“It’s not just men anymore. More Latinas are coming in. It’s a great thing to see both Latinos and Latinas come from the shadows knowing they can do it. The great thing about our organization is that they’re embracing it and they’re showing it off. That’s why we’re called IMPACT, because we truly like to make an impact and help contractors grow, which in turn creates more jobs for ironworkers across North America.”

 The diversity panel, “Diversity in our Contractors and IWs – Opportunities for Growth and Success,” took place on Tuesday, February 26th,11:20 a.m. -12:00p.m. Moderated by LATINO Magazine Editor Alfredo Estrada, it included panelists Linda Cwiak, chief administrative officer of Arcweld Industries; Richard Díaz, president of Architectural Unlimited; Frank Venegas, chairman and chief executive officer of the Ideal Group; Walter Washington, president and chief executive officer of the Washington Construction Company; and John Wilson, president and chief executive officer of Penn Services.

By Patricia Guadalupe


Eric Dean

A Passion for Justice

IMPACT CEO Kevin Hilton graduated from the University of Michigan and earned a graduate degree in Industrial Relations from the University of Wisconsin. He later worked for the Teamsters, the National Maintenance Agreements Policy Committee, and the Association of Union Constructors (TAUC). Those positions allowed him to see the industries from both the employees’ and employers’ point of view, an experience he brings to IMPACT. Recently, Hilton spoke with LATINO Magazine about “The IMPACT of Change.”


Tell us about this year’s conference in Las Vegas.

It’s grown into one of the premier construction and industrial maintenance conferences in North America. We started in 2008 with just a couple of hundred people and now we’re looking at 1400 attendees. One of the highlighted events is a panel of industrial owners, who will provide feedback on how we can better serve them. The other piece is technology. Technology has such a huge impact on the construction industry, so you must address it. We have 130,000 ironworkers and over 4,000 contracting firms. We will delve into technology pieces that affect operations. That is where people make money, so it is very important.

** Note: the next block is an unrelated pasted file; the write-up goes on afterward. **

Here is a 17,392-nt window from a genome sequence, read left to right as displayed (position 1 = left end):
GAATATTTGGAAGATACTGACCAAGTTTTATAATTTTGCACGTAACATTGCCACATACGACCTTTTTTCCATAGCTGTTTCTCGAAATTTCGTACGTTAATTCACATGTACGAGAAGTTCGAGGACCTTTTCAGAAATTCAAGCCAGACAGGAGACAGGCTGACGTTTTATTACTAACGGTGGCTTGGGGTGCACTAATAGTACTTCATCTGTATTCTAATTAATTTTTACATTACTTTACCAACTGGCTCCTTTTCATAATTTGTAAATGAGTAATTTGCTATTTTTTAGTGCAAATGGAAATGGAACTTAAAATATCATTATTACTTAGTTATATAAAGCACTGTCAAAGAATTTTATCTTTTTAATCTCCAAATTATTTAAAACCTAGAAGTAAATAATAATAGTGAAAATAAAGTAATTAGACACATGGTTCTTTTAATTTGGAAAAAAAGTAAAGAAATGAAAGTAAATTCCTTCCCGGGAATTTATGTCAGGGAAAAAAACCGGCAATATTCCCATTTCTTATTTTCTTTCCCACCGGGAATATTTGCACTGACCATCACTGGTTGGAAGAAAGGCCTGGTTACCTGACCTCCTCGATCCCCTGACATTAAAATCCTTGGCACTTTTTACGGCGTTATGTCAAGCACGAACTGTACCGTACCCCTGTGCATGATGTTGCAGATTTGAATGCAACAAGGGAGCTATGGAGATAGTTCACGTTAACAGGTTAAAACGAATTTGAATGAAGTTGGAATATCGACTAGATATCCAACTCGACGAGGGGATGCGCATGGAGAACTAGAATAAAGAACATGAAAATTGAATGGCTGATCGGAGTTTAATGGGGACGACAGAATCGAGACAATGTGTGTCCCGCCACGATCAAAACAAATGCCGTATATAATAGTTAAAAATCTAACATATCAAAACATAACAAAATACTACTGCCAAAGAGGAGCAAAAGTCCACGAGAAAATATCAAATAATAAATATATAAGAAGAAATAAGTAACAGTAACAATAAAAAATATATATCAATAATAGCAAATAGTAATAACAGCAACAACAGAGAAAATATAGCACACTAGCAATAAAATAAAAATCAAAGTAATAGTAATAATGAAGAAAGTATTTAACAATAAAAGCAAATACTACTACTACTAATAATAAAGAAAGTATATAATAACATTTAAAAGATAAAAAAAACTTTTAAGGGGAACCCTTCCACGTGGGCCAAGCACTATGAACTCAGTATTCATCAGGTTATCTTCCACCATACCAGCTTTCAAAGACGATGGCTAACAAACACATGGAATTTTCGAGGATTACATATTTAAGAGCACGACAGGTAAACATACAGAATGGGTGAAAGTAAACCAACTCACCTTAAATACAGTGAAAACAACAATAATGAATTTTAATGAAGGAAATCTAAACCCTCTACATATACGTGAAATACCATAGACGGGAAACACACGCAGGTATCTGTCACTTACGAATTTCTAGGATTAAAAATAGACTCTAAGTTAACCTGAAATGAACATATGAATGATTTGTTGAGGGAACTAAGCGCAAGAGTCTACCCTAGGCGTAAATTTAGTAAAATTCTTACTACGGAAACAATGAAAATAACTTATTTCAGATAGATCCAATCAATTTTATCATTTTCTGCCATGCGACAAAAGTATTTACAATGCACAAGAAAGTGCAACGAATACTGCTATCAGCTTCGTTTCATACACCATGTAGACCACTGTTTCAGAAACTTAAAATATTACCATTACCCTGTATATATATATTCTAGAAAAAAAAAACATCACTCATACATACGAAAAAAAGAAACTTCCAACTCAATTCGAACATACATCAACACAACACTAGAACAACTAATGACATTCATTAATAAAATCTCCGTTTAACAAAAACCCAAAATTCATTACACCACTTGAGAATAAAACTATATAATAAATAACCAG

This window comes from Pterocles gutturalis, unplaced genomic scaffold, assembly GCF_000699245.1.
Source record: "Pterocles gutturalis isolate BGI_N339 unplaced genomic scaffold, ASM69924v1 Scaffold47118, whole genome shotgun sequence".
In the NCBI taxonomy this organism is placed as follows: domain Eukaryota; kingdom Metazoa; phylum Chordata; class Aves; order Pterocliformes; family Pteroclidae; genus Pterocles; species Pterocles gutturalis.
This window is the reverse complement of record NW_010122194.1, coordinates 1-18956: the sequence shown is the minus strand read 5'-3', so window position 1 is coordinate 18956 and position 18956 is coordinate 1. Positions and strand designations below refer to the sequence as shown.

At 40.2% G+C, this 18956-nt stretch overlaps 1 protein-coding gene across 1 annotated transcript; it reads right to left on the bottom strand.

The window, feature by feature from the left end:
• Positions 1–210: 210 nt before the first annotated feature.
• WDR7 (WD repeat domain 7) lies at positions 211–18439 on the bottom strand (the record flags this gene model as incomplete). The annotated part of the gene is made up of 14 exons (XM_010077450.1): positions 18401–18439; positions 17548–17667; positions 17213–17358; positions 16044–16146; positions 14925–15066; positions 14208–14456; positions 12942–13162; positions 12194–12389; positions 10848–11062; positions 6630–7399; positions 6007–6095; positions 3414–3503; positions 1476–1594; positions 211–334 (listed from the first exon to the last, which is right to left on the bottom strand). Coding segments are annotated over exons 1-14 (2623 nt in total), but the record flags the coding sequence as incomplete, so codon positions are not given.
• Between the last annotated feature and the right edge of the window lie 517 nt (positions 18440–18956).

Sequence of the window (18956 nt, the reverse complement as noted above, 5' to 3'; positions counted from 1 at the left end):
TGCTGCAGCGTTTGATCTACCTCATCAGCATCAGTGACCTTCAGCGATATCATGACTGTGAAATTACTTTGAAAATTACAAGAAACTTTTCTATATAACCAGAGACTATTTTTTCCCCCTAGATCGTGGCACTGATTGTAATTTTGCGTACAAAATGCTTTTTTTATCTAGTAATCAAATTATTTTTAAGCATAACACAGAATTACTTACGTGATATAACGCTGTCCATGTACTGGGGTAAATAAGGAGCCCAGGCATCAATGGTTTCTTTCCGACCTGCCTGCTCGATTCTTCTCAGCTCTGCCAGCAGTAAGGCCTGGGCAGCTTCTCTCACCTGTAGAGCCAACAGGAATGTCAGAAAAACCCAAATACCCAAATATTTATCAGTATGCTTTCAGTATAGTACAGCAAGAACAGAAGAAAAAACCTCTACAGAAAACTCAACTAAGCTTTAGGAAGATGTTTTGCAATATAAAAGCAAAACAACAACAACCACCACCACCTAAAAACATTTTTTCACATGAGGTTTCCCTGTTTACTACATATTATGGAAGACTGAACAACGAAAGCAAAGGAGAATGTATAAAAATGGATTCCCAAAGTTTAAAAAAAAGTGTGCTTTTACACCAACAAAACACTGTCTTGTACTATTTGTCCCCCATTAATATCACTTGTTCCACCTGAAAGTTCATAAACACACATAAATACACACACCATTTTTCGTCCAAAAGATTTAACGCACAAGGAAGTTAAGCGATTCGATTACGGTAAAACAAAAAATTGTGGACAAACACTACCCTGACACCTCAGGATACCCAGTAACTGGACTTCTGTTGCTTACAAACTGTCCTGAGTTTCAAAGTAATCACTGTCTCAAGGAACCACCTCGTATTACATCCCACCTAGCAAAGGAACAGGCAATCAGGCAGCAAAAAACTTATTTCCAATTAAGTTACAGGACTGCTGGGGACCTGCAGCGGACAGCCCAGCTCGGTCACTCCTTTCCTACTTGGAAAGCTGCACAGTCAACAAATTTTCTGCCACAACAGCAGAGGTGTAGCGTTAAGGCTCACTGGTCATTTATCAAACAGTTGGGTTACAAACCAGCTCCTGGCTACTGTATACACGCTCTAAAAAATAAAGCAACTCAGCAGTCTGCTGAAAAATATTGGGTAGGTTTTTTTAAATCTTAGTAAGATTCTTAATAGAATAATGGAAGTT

How do ironworkers out on the field use technology?

Classic examples are products like “Blue Beam” and Total Station. For example, we take Blue Beam products around the country and they teach contractors and ironworkers how to apply it in the field. Every time we announce a Blue Beam class it gets filled very quickly. There’s a real thirst out there.


Who attends the conference?

The IW leadership, IW district council presidents and business managers of local unions. We have a wide variety of employers from some of the biggest construction companies in the world to mom-and-pop firms. There will be many end users and industry leaders. We offer a variety of breakouts.


Tell us about the diversity panel.

It’s very exciting. Some minority and women-owned businesses will be on stage and talk about their role in the North American construction industry. We want to be part of the push for diversity. It’s about raising awareness and recognizing it’s overdue. We must recognize that the world is not only changing but changing rapidly.


Why is diversity so important to the Ironworkers?

We must create an atmosphere where Latinos working in the trade or aspiring to work in the trade start thinking that they want to be a bigger part of the American Dream and do it the right way. For us that means paying people a living wage, providing healthcare, and offering a dignified retirement. I think we have the best business model operating now.


Kevin Hilton